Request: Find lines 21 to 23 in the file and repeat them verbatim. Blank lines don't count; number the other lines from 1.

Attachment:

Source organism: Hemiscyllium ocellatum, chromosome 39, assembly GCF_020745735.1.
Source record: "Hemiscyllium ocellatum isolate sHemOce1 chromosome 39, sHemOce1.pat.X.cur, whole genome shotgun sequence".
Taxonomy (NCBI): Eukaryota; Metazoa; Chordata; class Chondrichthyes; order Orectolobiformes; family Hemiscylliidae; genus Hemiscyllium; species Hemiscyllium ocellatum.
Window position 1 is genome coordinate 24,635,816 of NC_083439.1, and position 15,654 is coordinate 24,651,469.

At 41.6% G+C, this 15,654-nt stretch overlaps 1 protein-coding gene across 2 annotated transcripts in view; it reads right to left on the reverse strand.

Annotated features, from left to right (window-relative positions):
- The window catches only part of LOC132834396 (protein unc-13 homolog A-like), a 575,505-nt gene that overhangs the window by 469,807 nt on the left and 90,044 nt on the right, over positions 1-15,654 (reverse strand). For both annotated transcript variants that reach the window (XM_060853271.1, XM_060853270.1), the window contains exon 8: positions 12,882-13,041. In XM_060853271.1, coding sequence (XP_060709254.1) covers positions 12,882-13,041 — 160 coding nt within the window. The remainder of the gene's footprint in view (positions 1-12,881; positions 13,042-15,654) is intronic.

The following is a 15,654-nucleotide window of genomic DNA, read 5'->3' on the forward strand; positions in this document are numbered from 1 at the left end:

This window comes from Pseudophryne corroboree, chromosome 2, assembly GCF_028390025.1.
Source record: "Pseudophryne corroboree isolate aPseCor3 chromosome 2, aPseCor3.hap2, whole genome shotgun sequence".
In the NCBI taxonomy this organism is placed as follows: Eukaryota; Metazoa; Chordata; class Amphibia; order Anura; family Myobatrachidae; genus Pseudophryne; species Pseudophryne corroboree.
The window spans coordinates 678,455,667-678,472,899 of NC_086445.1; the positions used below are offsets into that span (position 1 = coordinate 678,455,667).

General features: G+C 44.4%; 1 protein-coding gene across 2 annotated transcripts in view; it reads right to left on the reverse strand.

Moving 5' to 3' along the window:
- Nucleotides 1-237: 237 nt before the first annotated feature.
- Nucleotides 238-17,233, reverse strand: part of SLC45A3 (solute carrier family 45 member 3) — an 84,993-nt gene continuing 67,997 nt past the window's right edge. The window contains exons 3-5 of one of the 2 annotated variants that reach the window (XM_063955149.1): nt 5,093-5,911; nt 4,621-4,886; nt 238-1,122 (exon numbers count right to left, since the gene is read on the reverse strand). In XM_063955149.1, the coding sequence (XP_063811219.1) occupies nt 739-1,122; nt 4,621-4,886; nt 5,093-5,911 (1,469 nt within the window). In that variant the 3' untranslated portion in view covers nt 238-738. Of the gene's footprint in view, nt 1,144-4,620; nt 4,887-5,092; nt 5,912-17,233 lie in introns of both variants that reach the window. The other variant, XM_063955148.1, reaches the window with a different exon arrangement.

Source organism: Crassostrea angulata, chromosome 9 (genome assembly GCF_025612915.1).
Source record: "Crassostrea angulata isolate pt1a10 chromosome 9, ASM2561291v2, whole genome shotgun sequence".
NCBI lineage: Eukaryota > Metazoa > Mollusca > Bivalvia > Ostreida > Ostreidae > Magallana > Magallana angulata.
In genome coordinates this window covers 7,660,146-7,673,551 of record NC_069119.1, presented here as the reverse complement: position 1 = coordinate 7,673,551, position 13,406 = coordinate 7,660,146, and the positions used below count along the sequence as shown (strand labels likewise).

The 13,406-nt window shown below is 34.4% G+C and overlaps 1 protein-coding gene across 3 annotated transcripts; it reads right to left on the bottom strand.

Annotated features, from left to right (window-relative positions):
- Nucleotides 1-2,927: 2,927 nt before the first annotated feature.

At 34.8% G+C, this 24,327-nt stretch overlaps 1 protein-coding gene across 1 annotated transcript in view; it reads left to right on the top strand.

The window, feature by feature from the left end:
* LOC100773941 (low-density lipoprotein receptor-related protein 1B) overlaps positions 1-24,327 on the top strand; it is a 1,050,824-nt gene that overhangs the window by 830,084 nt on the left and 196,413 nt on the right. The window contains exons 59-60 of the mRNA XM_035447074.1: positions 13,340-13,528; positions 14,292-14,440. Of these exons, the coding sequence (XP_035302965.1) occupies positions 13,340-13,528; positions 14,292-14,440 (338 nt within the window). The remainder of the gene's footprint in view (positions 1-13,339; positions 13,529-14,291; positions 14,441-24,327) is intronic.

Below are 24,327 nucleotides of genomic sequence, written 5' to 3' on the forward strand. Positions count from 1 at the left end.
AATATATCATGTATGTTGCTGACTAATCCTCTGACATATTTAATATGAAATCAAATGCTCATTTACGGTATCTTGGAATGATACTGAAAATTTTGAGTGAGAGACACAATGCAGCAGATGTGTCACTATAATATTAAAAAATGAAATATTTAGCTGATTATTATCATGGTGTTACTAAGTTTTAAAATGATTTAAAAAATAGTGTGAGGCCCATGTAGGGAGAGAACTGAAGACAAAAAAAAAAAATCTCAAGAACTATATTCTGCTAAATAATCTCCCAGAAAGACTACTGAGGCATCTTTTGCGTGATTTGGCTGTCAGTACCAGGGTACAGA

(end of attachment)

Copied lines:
The 13,406-nt window shown below is 34.4% G+C and overlaps 1 protein-coding gene across 3 annotated transcripts; it reads right to left on the bottom strand.

Annotated features, from left to right (window-relative positions):
- Nucleotides 1-2,927: 2,927 nt before the first annotated feature.